In a letter sent to President Donald Trump this month, the Democrat argued current customs staffing at the airport is insufficient and it will only get worse in the coming months.

The number of passengers arriving in Pittsburgh on international flights grew by 30 percent in 2016 and airport spokesman Bob Kerlik said the trend is expected to continue.

Marie Cusick / StateImpact Pennsylvania

The sounds of buzzing chainsaws echoed through the hills around Raystown Lake on Thursday afternoon as contractors for Sunoco Logistics cleared trees to make way for the new Mariner East 2 project.

The 8,300-acre lake in Huntingdon County is a popular spot for swimming, boating, hiking and mountain biking. It draws about 1.5 million visitors annually.

Port Authority of Allegheny County

A white man convicted of throwing a black man onto the downtown Pittsburgh Wood Street T-station tracks has been sentenced to three years in federal prison. 

It is the first federal hate crime to be prosecuted in the region.

Ryan Kyle, 23, of Brentwood, was sentenced to three years in prison, a sentence that will run concurrently with his state prison term for the same assault.

Gene J. Puskar / AP

The state police are facing shrinking ranks and a funding shortage as a slew of troopers approach retirement age.

Gov. Tom Wolf has proposed a $25 per-person fee for each of Pennsylvania's 2.5 million residents in nearly 1,300 municipalities that rely on state police coverage instead of a local police force.

Chelsea Beck / NPR

President Trump will address the Conservative Political Action Conference, or CPAC, on Friday at 10:20 a.m. ET, just outside of Washington, D.C. The conference is billed by its organizers as “the birthplace of modern conservatism.” As a candidate, Trump did not attend the annual gathering of conservative activists. Now, he will speak as the leader of a Republican-controlled government. NPR’s Politics team will be annotating a transcript of his remarks as he makes them.

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Pittsburgh Cultural Trust

A new film fest is coming to Pittsburgh.

The inaugural Black Bottom Film Festival will showcase contemporary, classic and independent black cinema this Friday through Sunday at the August Wilson Center in downtown Pittsburgh.

Joe Lewis of the Pittsburgh Cultural Trust said there aren't enough platforms for black video, particularly locally produced and independent films. He said the jumping off points for selecting media for the festival, were the themes frequented by famed Pittsburgh writer August Wilson.

Margaret J. Krauss / 90.5 WESA

The Confluence, where the news comes together, is 90.5 WESA’s weekly news program.

Each week reporters, editors and bloggers join veteran journalist and host Kevin Gavin to take an in-depth look at the stories important to the Pittsburgh region.

This week’s topics include the recent nationwide rise in constituent-led town halls; interfaith support for, and the economic impact of, Pittsburgh’s immigrant residents; and bills proposed to combat the commonwealth’s opioid epidemic.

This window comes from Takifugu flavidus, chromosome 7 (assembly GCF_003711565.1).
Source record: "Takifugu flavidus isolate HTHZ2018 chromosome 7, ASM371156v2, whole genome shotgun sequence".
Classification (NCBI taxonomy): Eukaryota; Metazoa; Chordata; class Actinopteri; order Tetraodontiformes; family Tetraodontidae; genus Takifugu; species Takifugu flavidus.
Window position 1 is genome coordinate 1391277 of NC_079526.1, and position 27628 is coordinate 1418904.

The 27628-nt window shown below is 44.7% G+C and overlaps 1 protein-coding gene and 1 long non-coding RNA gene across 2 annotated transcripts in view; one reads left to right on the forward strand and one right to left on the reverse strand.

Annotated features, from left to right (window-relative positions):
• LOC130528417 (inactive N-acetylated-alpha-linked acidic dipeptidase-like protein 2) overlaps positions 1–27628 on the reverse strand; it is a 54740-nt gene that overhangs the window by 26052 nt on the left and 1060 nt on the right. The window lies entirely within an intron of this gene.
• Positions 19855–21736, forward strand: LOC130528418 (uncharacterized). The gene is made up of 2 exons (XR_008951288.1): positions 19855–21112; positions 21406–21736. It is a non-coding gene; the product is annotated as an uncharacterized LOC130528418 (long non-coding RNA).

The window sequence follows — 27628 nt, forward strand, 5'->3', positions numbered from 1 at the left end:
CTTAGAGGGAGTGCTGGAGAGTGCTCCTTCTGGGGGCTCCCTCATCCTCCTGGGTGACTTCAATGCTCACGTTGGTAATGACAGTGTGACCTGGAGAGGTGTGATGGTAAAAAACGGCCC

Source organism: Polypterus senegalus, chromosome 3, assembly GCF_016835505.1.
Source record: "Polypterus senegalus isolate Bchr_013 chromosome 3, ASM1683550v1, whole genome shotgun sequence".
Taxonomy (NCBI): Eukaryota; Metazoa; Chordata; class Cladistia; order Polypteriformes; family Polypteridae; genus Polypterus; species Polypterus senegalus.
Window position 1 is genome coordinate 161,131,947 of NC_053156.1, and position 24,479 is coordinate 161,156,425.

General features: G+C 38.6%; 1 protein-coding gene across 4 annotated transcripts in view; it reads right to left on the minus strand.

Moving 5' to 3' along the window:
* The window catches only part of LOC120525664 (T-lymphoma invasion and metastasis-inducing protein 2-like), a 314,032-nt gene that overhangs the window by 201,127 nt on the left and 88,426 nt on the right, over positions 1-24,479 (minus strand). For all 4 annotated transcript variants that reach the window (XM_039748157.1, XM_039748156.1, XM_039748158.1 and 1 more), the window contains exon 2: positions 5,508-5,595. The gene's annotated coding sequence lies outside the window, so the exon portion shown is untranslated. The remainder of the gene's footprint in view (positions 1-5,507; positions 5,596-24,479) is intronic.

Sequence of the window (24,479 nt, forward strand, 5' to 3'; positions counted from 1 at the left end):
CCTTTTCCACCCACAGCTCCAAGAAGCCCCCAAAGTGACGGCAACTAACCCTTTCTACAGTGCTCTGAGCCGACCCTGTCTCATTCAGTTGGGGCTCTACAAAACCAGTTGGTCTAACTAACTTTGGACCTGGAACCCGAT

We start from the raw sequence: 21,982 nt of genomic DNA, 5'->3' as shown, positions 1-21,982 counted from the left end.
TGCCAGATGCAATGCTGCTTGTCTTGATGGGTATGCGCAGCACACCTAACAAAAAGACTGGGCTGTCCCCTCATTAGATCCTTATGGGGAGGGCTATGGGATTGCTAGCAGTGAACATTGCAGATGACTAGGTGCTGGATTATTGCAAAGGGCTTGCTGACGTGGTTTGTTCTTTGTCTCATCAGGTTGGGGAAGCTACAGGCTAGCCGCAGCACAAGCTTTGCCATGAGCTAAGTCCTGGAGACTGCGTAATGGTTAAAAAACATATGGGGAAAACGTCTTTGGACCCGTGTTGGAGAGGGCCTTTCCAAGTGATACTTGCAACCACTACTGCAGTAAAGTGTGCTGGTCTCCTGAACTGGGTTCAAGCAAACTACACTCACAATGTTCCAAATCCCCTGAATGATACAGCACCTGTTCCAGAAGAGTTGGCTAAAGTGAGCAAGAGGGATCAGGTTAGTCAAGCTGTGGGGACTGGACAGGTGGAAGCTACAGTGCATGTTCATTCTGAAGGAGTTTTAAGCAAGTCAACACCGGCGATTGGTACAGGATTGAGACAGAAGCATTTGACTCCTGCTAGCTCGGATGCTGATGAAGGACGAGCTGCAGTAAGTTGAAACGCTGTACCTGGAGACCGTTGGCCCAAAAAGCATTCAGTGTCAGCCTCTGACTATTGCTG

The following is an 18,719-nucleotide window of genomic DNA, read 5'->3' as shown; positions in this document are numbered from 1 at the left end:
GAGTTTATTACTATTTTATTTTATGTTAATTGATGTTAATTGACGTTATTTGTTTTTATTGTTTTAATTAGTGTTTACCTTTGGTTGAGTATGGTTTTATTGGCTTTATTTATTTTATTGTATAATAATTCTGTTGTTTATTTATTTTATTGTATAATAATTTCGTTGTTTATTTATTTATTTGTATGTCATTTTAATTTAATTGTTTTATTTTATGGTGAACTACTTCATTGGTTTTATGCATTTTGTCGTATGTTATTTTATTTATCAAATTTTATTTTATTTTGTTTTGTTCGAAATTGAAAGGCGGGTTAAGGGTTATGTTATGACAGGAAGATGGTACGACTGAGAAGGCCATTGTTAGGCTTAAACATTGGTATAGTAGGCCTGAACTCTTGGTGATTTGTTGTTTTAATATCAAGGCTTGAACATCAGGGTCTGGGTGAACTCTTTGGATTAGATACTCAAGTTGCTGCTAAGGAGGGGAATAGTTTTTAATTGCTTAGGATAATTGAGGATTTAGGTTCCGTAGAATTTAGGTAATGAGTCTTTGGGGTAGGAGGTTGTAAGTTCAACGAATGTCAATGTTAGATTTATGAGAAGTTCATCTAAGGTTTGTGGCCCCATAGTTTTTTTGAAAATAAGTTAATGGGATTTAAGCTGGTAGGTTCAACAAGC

Katie Blackley / 90.5 WESA

Sharon Serbin describes herself as a Jane-of-all-trades: an artist, a personal trainer, and most recently, a life skills counselor at the Center for Hearing and Deaf Services. Serbin lost her hearing in her teens, and has spent many years working in the hearing and deaf communities. 90.5 WESA’s Margaret J. Krauss interviewed Serbin as part of an ongoing series in which we speak with leading experts and people of interest in the Pittsburgh community. Their conversation has been edited for length.

 

Sarah Kovash / 90.5 WESA

The Sprout Fund is collaborating with city and county leaders to help young black men build digital literacy skills and find jobs.

The City of Pittsburgh, Allegheny County and the Sprout Fund will partner together as part of the national My Brother’s Keeper initiative to connect organizations that work with youth to help close the digital divide and prepare men of color between the ages of 16 and 24 for the workforce.

Gerry Broome / AP Photo

Updated: 1:53 p.m. Monday, Feb. 27, 2017.

The Pittsburgh Public Schools District says it is committed to supporting transgender students and has not changed its nondiscrimination policy following the Trump administration’s move to rescind protections.

Hitcher / Flickr

Authorities say a trench collapse at Fitz Henry and Reduction roads in Westmoreland County killed a man working at the site on Wednesday.

The county coroner's office said 18-year-old Adam Skokut Jr., who graduated from Yough Senior High School last spring, was installing a sewer pipe at the South Huntingdon Township property at about 9:30 a.m. Wednesday when the trench began to fill with water.

He tried to escape but fell back into the nine-foot-deep trench, and the side walls collapsed, trapping him beneath tons of dirt.

Jacquelyn Martin / AP

On Feb. 17, 2016, Kelsey Williams got some devastating news.

“I went in for my routine anatomy 20-week ultrasound with my second child – my husband and I have a 4-and-a-half year old – and nothing had been indicated as anything but typical up to that point in the pregnancy," she said.

The National Council on Teacher Quality and the EducationCounsel
Nathan Forget / Flickr

The nonprofit that runs the needle exchange program in Allegheny County is leaving it's current location in Oakland. 

Each Sunday, as many as 75 intravenous drug users or their surrogates visit the Prevention Point Pittsburgh needle exchange program at the Oakland office. But the exchange will move to East Liberty in April.

The health department is moving its clinic and wasn't able to guarantee Prevention Point would be able to use those facilities on Sundays. 

Sarah Schneider / 90.5 WESA

Fifth grader Jaylen Hocker popped up from his front row seat at the O’Reilly Theater. He walked onto the stage, held up a hand to block the bright theater lights from his eyes and waited for the OK from a panel of judges before he began. 

“He hath disgraced me and hindered me half a million, laughed at my losses, mocked at my gains, scorned my nation, thwarted my bargains, cooled my friends, heated mine enemies. And what’s his reason? I am a Jew," he said, reciting William Shakespeare's "The Merchant of Venice."

Margaret J. Krauss / 90.5 WESA

At a people’s town hall in Washington, Pa., southwest of Pittsburgh, an audience of about 45 listened to Leeann Howell talk about how repealing the Affordable Care Act would affect her.